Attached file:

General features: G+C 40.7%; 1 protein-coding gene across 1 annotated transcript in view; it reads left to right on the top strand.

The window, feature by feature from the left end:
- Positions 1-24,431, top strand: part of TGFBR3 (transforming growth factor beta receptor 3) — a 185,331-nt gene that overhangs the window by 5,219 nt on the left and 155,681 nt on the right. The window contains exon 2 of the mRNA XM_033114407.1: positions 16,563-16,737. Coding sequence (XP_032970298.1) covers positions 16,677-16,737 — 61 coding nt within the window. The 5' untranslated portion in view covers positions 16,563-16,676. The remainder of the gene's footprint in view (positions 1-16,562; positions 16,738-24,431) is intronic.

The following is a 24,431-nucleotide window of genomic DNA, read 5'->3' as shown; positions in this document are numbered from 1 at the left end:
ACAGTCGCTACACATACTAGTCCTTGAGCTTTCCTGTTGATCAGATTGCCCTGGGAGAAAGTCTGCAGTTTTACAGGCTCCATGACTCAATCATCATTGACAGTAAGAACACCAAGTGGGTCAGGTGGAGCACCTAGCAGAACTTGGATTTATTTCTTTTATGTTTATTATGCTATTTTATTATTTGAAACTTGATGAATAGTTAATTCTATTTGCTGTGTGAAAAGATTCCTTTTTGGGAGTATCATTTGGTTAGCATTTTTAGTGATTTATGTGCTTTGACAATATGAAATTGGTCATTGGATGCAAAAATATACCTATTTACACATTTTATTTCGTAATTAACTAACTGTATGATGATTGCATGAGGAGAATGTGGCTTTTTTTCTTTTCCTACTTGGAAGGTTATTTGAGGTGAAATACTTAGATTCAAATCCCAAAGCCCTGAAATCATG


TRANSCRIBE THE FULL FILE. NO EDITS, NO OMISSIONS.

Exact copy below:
General features: G+C 40.7%; 1 protein-coding gene across 1 annotated transcript in view; it reads left to right on the top strand.

The window, feature by feature from the left end:
- Positions 1-24,431, top strand: part of TGFBR3 (transforming growth factor beta receptor 3) — a 185,331-nt gene that overhangs the window by 5,219 nt on the left and 155,681 nt on the right. The window contains exon 2 of the mRNA XM_033114407.1: positions 16,563-16,737. Coding sequence (XP_032970298.1) covers positions 16,677-16,737 — 61 coding nt within the window. The 5' untranslated portion in view covers positions 16,563-16,676. The remainder of the gene's footprint in view (positions 1-16,562; positions 16,738-24,431) is intronic.

The following is a 24,431-nucleotide window of genomic DNA, read 5'->3' as shown; positions in this document are numbered from 1 at the left end:
ACAGTCGCTACACATACTAGTCCTTGAGCTTTCCTGTTGATCAGATTGCCCTGGGAGAAAGTCTGCAGTTTTACAGGCTCCATGACTCAATCATCATTGACAGTAAGAACACCAAGTGGGTCAGGTGGAGCACCTAGCAGAACTTGGATTTATTTCTTTTATGTTTATTATGCTATTTTATTATTTGAAACTTGATGAATAGTTAATTCTATTTGCTGTGTGAAAAGATTCCTTTTTGGGAGTATCATTTGGTTAGCATTTTTAGTGATTTATGTGCTTTGACAATATGAAATTGGTCATTGGATGCAAAAATATACCTATTTACACATTTTATTTCGTAATTAACTAACTGTATGATGATTGCATGAGGAGAATGTGGCTTTTTTTCTTTTCCTACTTGGAAGGTTATTTGAGGTGAAATACTTAGATTCAAATCCCAAAGCCCTGAAATCATG